We got home and couldn't open our front door. It turns out that Jonipher, our housekeeper who had come this past Friday to clean the house before our arrival, had left a key in the front door inside the house so we couldn't open it from the outside. And we didn't have a back door key with us. Sheesh! She insisted on the phone that we had left the key in the front door, but that is impossible since we locked the front door from the outside when we left. Of course it was a mistake that anyone could make and we really weren't mad, just SOOO tired and wanted to go to sleep so it was unusually bad timing! Luckily we have nice neighbor-friends who let us come in to use the bathroom and sit down. We were in our house by 10:45 pm which wasn't too bad; luckily Jonipher doesn't live too far away.

We learned from Charles on our drive home last night that all of the matatus in Kenya are on strike for the next 3 days. The traffic police apparently make them pay exorbitant bribes which causes them to increase passenger fares. As a result, the countrywide strike started last night and matatu drivers are hoping the government will intervene with the traffic police on their behalf. When we were out this morning it was totally weird to be driving around Nairobi with no matatus. It almost didn't feel like Nairobi at all. We saw scores of Kenyans walking, walking, walking without "public transportation". It would take Jonipher a couple hours to walk to our house this morning so I called her to find out how/if she would come to work. This is how our conversation went at 8:30 (she is due to work at 9):

Lisa: Jonipher, are you going to be able to come to work today?
Jonipher: Well I am waiting for a matatu now.
Lisa: But isn't there a strike? I don't think any matatus will come.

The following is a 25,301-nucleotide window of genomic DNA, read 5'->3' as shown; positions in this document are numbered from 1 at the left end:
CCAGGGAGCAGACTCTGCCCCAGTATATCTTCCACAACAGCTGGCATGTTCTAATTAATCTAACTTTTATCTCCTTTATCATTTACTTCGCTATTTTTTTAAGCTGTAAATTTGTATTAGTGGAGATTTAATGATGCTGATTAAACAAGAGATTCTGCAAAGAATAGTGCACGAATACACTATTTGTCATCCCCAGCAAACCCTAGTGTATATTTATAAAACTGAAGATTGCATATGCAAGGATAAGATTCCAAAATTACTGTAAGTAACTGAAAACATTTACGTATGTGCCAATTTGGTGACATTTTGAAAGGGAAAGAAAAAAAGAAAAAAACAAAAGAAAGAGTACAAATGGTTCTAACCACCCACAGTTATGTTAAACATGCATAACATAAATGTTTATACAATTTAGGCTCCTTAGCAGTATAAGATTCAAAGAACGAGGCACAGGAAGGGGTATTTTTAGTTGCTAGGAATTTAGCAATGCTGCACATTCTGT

Jonipher: Exactly.

I imagine if I didn't call her she just wouldn't have showed up. Instead, I sent Charles to pick her up. Then Grace and I ran off to do some errands. First we went to the bank to pick up new ATM cards. Ours expired in December and they don't mail you a new card, you have to get it at the bank. At the bank I waited for the specific "ATM card" woman. She keeps all the new cards alphabetized in a file box. She quickly found Kristoffer's card but searched and searched for mine. Our conversation went like this:

Lisa: Shouldn't my card be right after my husband's card if they are alphabetized?
ATM Lady: No.
Lisa: Why not?
ATM Lady: Because your name doesn't start with K.
Lisa: Oh. You alphabetize by first name, not last?
ATM Lady: Yes.

And where did my ATM card turn up? Under the letter M because they didn't print my first name on the ATM card and it just says "M Welsien". I told her that I want a new card with my first name on it and this caused a bit of confusion. She told me that I just got a new card and it is good until 2014. Why would I want another one? At that question a movie popped into my head of me at the grocery store. It is the only place that takes an ATM card as a debit card here and I often pay for groceries with my card. When you pay with the card you have to show ID and I could picture the confusion on the checkout guy's face when my ATM card says "M Welsien" and my ID says "Lisa M Welsien". The movie in my mind showed me going home without my groceries so I insisted on a new ATM card, which will take 2-4 weeks to issue.